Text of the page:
We can learn a lot from watching others.
And not just people.
We can learn a lot by watching animals too.
My wife and I raise beef cattle.
We have a small sixty-eight acre property an hour and three quarters southwest of Sydney where we spend our weekends and our Christmas vacations.
It’s a lovely place to get away from it all.
Although we send the cattle we raise off to market, we have four “pets” that have been pretty well with us for the four years that we’ve been living on the land.
These four are the chosen ones. They are never destined to finish up on a dinner plate.
It’s the nature, and the behaviours of these four pets that has really made our time on the land so enjoyable.
So let me tell you about our four bovine friends we have.
They hang around together. Spend all their time together.
And are great friends to us, and to each other.
[And they each love to eat sliced bread!]
Firstly there’s Jack.
He’s in charge. He bosses the other three around and he pushes them around too.
The other three know that Jack is the boss. And they respect his leadership.
Then there’s Mr. Angus.
He’s the quiet one of the four.
He rarely speaks up, and never ever pushes his weight around.
He’s very polite in his nature, and will wait his turn to get involved in anything, despite the fact that that often means he goes last..
Thirdly there’s Mr. Spongey. Also known as “The Sponge”.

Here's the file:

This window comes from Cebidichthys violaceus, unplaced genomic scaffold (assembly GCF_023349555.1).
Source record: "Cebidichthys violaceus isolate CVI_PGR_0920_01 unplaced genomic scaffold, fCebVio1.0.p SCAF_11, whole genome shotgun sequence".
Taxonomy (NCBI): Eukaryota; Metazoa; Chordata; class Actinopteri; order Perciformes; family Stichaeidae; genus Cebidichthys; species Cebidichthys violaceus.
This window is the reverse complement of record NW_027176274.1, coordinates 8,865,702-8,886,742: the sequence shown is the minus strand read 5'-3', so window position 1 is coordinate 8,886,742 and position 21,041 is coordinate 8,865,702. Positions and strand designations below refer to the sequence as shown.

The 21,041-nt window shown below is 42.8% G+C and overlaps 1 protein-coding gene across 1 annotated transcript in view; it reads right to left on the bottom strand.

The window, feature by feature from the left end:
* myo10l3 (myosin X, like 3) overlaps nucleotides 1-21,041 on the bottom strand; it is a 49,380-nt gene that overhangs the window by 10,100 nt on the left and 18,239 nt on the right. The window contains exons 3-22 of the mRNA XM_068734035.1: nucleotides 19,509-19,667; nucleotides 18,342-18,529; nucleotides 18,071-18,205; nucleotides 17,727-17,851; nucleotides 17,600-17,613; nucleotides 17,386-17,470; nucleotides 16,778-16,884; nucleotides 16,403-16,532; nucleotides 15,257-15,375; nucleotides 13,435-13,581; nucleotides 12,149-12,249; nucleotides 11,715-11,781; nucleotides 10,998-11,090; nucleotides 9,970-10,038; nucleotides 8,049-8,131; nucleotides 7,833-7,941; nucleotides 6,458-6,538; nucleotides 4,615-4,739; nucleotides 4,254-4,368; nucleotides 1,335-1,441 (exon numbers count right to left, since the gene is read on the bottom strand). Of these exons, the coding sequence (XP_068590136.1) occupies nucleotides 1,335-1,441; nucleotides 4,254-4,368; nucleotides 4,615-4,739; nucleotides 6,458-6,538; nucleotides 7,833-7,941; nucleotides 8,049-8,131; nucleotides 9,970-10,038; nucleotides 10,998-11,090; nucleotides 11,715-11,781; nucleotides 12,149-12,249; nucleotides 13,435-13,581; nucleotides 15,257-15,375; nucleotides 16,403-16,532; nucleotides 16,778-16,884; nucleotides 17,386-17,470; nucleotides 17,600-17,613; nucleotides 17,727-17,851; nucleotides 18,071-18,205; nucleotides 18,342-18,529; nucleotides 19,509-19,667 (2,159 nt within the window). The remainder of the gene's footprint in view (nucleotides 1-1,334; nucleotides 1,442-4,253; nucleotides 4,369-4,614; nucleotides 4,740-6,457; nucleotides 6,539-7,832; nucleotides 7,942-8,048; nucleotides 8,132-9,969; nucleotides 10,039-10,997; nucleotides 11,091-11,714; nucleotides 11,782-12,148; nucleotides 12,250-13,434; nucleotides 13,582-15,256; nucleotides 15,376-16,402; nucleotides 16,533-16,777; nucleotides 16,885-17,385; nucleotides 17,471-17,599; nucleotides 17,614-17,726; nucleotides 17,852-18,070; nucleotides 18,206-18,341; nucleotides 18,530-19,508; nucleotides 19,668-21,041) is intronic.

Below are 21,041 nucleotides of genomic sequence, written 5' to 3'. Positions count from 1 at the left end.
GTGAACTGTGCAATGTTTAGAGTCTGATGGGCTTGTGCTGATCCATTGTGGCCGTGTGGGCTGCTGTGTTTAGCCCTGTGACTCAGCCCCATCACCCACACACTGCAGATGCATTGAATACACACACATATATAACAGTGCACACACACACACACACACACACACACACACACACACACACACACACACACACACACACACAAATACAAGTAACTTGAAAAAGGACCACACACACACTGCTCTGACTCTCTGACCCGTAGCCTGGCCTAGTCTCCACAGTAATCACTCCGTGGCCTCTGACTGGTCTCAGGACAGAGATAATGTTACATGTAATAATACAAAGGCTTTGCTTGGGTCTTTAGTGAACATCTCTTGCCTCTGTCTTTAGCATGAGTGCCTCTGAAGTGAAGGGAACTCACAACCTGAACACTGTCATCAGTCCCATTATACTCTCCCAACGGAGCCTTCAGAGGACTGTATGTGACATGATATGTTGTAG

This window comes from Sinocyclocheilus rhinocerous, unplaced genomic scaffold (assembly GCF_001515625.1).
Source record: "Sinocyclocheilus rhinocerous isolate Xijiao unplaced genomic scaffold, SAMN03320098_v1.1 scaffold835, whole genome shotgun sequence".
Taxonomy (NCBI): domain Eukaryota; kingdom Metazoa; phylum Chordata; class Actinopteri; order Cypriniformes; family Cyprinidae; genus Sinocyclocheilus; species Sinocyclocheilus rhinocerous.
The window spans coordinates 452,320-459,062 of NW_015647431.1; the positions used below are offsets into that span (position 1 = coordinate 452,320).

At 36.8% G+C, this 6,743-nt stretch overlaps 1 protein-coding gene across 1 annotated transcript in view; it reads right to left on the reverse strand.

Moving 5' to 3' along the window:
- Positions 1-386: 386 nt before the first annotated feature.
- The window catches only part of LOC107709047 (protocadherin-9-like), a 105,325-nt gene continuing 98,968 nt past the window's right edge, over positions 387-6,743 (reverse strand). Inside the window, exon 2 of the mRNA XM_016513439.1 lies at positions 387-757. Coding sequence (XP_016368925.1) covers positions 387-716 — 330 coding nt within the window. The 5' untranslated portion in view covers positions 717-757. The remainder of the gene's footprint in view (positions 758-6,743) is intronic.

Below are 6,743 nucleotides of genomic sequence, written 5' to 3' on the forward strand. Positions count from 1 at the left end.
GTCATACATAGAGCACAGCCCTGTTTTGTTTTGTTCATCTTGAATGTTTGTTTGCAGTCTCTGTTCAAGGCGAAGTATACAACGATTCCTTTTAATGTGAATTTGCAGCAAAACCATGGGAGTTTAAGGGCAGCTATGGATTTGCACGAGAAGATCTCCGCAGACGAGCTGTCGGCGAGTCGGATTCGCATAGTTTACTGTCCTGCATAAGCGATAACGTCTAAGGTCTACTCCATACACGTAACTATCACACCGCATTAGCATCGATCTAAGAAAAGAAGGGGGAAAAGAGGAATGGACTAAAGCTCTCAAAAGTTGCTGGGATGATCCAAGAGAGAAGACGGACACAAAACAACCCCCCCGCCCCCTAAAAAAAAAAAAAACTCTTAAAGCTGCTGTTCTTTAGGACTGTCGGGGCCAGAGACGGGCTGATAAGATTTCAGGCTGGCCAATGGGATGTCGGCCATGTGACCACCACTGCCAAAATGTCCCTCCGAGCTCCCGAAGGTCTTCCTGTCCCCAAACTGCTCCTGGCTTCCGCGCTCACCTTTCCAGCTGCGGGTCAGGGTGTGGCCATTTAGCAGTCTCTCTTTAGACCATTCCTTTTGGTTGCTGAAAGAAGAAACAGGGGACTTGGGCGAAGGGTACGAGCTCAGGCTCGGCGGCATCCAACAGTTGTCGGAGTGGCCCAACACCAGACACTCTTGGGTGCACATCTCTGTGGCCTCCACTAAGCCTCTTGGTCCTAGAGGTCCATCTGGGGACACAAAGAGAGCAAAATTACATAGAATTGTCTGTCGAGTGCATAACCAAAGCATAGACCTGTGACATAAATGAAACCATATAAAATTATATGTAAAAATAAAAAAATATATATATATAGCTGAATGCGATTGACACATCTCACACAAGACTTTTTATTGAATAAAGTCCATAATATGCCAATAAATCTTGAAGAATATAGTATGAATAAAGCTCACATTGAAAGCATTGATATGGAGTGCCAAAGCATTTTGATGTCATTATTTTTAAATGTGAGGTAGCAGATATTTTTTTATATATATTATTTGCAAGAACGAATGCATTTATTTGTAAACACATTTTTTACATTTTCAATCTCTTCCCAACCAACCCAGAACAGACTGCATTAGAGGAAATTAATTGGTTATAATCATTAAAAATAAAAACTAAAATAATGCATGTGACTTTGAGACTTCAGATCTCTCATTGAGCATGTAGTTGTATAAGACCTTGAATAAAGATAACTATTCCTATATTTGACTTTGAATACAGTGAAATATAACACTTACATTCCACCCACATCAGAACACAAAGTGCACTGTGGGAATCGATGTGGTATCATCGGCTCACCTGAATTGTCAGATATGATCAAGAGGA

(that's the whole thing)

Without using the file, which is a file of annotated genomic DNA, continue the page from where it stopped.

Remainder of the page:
He’s a lover.
He’s got a very laissez-faire approach to life. Take it or leave it.
He gets involved when he wants and never feels like he has missed out at all.
And he’s so affectionate… yes, he loves a pat and a stroke.
Jack doesn’t seem to push Mr. Spongey around so much, for some reason.
And lastly there’s Mr. Courage.
He wants to be as tough as Jack, but Jack has it over him. Mr. Courage is really a softy, like “The Sponge”, but he tries it on some times.
When Mr. Courage and Jack are together, you know who is #1 and who is #2, that’s for sure.
When I watch these four guys, I often marvel at what I learn from their behaviours.
Despite the fact that he waits his turn, Mr. Angus never misses out.
This only goes to show that you don’t need to be first at everything to get what you need.
Angus’s attitude is one of abundance. He knows there’s no need to be greedy, or be a bully.
Mr. Sponge, like I said, is a lover. He loves a pat, and responds so well to affectionate talk.
As humans don’t we all just like some affection?
And when we give it, we get it back?
In life, we all have to deal with different types of people.
They have their pluses and their minuses.
When we deal with them we just have to adapt to their natures.
It’s the same with these four boys. Each has a nature of his own, but each gives back to us in so many ways.
Last Sunday morning, after feeding three of the boys some bread, I went searching for “The Sponge”, who often will sit out on the bread.
When I found him, he was lying on his side, awkwardly, by a gate.
It was obvious to me that he had just passed away.
He looked at peace.
Watching the other three then come and visit him was a sight to see.
It was very dignified.
Mark Twain said:
“The more I learn about people, the more I like my dog.”
I feel the same about my cattle.
We like our cattle a real lot.
And we’re going to miss our lover boy.
R.I.P. Mr. Spongey. Thanks for the lessons.
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